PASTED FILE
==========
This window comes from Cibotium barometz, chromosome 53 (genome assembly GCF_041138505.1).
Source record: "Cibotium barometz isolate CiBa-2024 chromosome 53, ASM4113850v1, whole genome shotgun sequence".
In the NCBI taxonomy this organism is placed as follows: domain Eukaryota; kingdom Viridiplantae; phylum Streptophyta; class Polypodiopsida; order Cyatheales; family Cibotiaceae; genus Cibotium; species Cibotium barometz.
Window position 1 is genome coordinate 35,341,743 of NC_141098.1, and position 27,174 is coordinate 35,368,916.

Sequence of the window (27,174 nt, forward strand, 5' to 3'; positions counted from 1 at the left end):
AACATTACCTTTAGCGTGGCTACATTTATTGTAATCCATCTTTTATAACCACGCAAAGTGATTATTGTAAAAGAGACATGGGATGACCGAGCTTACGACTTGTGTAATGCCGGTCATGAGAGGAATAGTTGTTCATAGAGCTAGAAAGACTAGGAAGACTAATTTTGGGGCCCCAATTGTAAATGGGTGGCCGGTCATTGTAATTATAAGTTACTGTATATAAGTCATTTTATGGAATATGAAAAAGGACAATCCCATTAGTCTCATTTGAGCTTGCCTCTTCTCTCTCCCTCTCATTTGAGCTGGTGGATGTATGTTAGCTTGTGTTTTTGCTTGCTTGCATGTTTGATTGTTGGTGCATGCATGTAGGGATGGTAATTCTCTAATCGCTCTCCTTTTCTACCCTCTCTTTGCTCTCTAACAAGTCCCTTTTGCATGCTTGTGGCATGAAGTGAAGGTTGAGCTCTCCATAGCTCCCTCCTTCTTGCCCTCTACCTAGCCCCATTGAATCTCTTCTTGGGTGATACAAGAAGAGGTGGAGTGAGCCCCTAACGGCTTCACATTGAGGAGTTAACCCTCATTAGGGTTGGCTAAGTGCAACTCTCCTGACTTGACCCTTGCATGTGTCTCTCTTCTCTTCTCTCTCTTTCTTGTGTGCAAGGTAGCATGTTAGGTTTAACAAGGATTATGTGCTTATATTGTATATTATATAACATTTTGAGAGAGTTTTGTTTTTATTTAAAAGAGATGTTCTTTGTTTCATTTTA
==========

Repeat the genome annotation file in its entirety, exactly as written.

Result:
This window comes from Cibotium barometz, chromosome 53 (genome assembly GCF_041138505.1).
Source record: "Cibotium barometz isolate CiBa-2024 chromosome 53, ASM4113850v1, whole genome shotgun sequence".
In the NCBI taxonomy this organism is placed as follows: domain Eukaryota; kingdom Viridiplantae; phylum Streptophyta; class Polypodiopsida; order Cyatheales; family Cibotiaceae; genus Cibotium; species Cibotium barometz.
Window position 1 is genome coordinate 35,341,743 of NC_141098.1, and position 27,174 is coordinate 35,368,916.

Sequence of the window (27,174 nt, forward strand, 5' to 3'; positions counted from 1 at the left end):
AACATTACCTTTAGCGTGGCTACATTTATTGTAATCCATCTTTTATAACCACGCAAAGTGATTATTGTAAAAGAGACATGGGATGACCGAGCTTACGACTTGTGTAATGCCGGTCATGAGAGGAATAGTTGTTCATAGAGCTAGAAAGACTAGGAAGACTAATTTTGGGGCCCCAATTGTAAATGGGTGGCCGGTCATTGTAATTATAAGTTACTGTATATAAGTCATTTTATGGAATATGAAAAAGGACAATCCCATTAGTCTCATTTGAGCTTGCCTCTTCTCTCTCCCTCTCATTTGAGCTGGTGGATGTATGTTAGCTTGTGTTTTTGCTTGCTTGCATGTTTGATTGTTGGTGCATGCATGTAGGGATGGTAATTCTCTAATCGCTCTCCTTTTCTACCCTCTCTTTGCTCTCTAACAAGTCCCTTTTGCATGCTTGTGGCATGAAGTGAAGGTTGAGCTCTCCATAGCTCCCTCCTTCTTGCCCTCTACCTAGCCCCATTGAATCTCTTCTTGGGTGATACAAGAAGAGGTGGAGTGAGCCCCTAACGGCTTCACATTGAGGAGTTAACCCTCATTAGGGTTGGCTAAGTGCAACTCTCCTGACTTGACCCTTGCATGTGTCTCTCTTCTCTTCTCTCTCTTTCTTGTGTGCAAGGTAGCATGTTAGGTTTAACAAGGATTATGTGCTTATATTGTATATTATATAACATTTTGAGAGAGTTTTGTTTTTATTTAAAAGAGATGTTCTTTGTTTCATTTTA